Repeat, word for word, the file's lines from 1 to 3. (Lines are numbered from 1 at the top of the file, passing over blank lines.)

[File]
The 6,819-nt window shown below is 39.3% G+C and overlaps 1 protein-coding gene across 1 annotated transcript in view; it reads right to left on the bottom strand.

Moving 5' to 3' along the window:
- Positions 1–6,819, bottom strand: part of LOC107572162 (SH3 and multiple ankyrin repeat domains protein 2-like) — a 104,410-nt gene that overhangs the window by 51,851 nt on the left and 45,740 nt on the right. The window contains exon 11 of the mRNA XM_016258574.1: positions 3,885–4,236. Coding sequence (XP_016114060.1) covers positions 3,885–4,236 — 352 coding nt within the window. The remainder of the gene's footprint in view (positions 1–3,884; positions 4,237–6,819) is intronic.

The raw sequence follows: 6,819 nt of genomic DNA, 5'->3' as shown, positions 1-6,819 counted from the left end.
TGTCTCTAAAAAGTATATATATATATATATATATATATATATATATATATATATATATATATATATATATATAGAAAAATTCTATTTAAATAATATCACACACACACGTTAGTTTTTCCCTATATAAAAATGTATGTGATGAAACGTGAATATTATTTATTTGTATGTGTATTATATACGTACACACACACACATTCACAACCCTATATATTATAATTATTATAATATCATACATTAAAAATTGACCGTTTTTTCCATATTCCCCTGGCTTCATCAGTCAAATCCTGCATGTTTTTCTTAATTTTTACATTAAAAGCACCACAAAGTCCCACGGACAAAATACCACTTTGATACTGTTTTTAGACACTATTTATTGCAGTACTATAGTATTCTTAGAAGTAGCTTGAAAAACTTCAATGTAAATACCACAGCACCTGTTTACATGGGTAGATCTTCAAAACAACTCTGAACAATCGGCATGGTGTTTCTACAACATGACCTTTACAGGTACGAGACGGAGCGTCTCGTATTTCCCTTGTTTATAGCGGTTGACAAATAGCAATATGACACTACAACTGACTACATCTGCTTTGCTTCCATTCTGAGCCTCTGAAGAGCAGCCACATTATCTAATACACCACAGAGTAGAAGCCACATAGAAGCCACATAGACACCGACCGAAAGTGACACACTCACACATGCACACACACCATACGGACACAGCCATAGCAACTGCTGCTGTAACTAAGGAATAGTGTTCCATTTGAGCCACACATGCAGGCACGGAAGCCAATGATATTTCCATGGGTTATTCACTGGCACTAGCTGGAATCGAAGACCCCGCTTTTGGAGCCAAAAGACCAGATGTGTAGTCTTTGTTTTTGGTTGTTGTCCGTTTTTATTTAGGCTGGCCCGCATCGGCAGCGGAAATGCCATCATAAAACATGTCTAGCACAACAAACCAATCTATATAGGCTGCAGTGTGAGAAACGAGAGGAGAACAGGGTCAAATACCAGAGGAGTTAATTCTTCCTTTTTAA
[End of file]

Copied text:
The 6,819-nt window shown below is 39.3% G+C and overlaps 1 protein-coding gene across 1 annotated transcript in view; it reads right to left on the bottom strand.

Moving 5' to 3' along the window:
- Positions 1–6,819, bottom strand: part of LOC107572162 (SH3 and multiple ankyrin repeat domains protein 2-like) — a 104,410-nt gene that overhangs the window by 51,851 nt on the left and 45,740 nt on the right. The window contains exon 11 of the mRNA XM_016258574.1: positions 3,885–4,236. Coding sequence (XP_016114060.1) covers positions 3,885–4,236 — 352 coding nt within the window. The remainder of the gene's footprint in view (positions 1–3,884; positions 4,237–6,819) is intronic.